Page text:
Treatment of hypercholesterolemia in the elderly: The case for dietary intervention

M. Nestle, C. Woteki

Research output: Contribution to journalReview articlepeer-review


Despite lack of direct evidence from controlled clinical trials, dietary treatment of hypercholesterolemia in elderly patients can be justified on several grounds: the high prevalence of this risk factor in the elderly, its association to coronary heart disease (CHD) mortality and morbidity at any age, and the ability of dietary intervention to reduce risks for CHD as well as other chronic diseases, and, therefore, to improve the overall health of this age group. Dietary treatment also can reduce or eliminate the need for drug treatment and its associated costs and side effects without a substantial change in food costs. The decision to recommend dietary treatment should be based on assessment of patients 'or caregivers' ability to comprehend the diet, access to food, and physical or economic impairments that might limit food shopping and preparation. On the basis of national data on dietary intake and the prevalence of hypercholesterolemias and nutritional deficiencies on older adults, and of the similarity between dietary changes proposed for treatment of hypercholesterolemia and those proposed for general health promotion, we recommend dietary intervention for patients of any age who are interested in and able to follow dietary prescriptions.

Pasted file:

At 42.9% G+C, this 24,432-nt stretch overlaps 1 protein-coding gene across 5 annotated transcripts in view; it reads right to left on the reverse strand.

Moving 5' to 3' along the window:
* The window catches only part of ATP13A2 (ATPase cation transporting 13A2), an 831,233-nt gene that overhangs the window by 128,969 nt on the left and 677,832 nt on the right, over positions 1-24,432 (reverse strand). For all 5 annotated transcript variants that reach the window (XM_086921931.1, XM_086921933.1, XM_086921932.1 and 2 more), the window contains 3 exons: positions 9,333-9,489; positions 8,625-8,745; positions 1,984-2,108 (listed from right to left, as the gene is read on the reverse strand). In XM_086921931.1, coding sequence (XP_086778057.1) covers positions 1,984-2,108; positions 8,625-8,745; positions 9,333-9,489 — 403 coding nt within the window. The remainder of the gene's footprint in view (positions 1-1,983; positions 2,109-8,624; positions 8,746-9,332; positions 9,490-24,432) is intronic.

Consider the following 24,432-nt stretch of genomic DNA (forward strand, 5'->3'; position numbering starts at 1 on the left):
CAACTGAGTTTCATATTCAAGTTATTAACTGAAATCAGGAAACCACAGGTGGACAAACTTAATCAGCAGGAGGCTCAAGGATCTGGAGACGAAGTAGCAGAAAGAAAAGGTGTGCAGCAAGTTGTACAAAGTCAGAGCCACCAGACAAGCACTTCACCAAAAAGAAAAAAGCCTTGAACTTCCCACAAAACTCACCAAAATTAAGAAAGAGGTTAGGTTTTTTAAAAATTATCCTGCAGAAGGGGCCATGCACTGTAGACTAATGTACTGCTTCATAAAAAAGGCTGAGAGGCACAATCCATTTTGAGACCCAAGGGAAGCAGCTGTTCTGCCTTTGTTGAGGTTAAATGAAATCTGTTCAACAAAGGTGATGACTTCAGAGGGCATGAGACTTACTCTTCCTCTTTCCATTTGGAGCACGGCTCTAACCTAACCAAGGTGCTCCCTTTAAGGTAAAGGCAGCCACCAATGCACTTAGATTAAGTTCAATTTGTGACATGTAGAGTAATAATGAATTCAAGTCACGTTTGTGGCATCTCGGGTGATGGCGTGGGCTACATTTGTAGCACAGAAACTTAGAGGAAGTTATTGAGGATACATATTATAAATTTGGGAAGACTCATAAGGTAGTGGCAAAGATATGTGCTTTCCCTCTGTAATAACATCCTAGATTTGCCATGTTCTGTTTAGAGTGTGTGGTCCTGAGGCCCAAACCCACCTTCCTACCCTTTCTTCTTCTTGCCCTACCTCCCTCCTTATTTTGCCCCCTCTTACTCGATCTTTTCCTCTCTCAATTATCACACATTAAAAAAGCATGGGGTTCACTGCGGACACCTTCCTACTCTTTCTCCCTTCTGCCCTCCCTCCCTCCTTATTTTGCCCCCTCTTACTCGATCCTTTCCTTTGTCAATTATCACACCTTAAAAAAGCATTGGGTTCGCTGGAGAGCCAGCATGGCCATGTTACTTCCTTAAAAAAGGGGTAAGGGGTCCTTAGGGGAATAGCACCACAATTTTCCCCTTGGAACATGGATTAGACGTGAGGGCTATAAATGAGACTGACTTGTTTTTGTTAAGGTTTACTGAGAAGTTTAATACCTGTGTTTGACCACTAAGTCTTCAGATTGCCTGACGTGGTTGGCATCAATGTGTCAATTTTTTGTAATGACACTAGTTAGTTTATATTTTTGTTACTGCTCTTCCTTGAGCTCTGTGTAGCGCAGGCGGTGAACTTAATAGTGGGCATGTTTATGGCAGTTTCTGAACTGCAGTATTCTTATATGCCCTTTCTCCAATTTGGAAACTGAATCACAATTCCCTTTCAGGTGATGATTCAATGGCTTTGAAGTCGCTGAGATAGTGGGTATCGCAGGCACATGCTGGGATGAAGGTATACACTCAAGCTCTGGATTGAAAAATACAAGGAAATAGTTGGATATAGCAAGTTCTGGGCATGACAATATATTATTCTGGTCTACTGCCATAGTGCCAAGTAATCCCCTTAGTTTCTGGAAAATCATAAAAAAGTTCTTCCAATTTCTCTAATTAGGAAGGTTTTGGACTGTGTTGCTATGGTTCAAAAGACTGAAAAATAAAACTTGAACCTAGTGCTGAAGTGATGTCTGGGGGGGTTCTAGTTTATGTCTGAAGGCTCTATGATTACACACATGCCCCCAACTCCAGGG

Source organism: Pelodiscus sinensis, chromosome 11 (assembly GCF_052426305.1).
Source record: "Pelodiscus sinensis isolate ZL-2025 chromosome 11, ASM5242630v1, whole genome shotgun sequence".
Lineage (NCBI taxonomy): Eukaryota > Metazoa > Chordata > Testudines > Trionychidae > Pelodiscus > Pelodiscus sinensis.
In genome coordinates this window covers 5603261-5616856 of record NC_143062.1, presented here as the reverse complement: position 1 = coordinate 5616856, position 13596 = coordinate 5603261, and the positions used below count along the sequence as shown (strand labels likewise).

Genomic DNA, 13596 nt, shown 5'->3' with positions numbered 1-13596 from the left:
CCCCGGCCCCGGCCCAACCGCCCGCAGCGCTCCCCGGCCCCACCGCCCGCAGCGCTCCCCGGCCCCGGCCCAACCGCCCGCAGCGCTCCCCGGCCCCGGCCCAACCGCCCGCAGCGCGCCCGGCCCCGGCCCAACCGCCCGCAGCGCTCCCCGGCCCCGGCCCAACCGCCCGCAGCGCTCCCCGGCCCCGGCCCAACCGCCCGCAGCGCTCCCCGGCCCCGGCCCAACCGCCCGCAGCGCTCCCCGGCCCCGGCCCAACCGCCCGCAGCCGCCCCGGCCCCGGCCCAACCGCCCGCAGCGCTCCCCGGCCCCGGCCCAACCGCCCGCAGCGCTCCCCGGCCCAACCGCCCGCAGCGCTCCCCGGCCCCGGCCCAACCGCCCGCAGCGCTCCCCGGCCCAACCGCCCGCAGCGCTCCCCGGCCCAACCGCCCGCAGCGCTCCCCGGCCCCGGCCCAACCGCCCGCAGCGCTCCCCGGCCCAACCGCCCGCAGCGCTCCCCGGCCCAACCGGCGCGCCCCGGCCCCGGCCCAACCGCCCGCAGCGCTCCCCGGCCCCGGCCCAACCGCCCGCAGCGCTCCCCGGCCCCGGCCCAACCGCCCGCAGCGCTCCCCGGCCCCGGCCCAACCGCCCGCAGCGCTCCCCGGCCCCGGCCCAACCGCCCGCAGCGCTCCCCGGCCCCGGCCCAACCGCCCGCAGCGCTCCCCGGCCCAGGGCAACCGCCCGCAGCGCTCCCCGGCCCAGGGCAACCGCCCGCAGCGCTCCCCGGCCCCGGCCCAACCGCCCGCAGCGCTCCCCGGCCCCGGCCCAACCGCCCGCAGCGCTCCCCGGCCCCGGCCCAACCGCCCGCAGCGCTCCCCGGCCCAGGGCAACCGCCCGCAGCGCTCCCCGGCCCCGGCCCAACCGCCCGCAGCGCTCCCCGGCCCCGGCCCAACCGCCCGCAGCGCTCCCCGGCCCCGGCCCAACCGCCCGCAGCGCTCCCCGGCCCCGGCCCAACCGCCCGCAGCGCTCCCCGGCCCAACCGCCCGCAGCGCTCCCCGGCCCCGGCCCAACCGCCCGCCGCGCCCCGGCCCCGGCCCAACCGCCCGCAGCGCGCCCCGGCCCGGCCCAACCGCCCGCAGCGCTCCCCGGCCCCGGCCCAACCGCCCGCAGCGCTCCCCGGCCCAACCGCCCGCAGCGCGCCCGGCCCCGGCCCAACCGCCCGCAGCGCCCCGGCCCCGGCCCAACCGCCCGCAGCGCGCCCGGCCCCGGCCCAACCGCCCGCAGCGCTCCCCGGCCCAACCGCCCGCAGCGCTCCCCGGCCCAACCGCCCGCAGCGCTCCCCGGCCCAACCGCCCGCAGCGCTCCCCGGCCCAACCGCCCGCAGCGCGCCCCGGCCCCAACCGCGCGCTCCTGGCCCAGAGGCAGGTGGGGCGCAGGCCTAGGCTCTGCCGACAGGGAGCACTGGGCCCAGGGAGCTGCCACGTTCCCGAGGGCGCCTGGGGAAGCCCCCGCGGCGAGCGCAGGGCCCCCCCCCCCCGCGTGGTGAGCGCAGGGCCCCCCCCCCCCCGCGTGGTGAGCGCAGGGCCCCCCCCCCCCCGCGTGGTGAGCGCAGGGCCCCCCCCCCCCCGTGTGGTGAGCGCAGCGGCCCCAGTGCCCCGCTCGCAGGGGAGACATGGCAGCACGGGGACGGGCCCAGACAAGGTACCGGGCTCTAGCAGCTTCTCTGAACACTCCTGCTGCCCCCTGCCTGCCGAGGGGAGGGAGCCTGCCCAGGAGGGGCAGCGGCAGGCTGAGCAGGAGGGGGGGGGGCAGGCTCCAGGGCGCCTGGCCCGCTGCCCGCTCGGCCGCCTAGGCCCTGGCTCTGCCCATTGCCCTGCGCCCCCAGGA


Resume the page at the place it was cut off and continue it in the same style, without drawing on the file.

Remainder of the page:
Original languageEnglish (US)
Pages (from-to)191-199
Number of pages9
JournalCardiovascular Risk Factors
Issue number3
StatePublished - 1992

ASJC Scopus subject areas

  • Cardiology and Cardiovascular Medicine


Dive into the research topics of 'Treatment of hypercholesterolemia in the elderly: The case for dietary intervention'. Together they form a unique fingerprint.

Cite this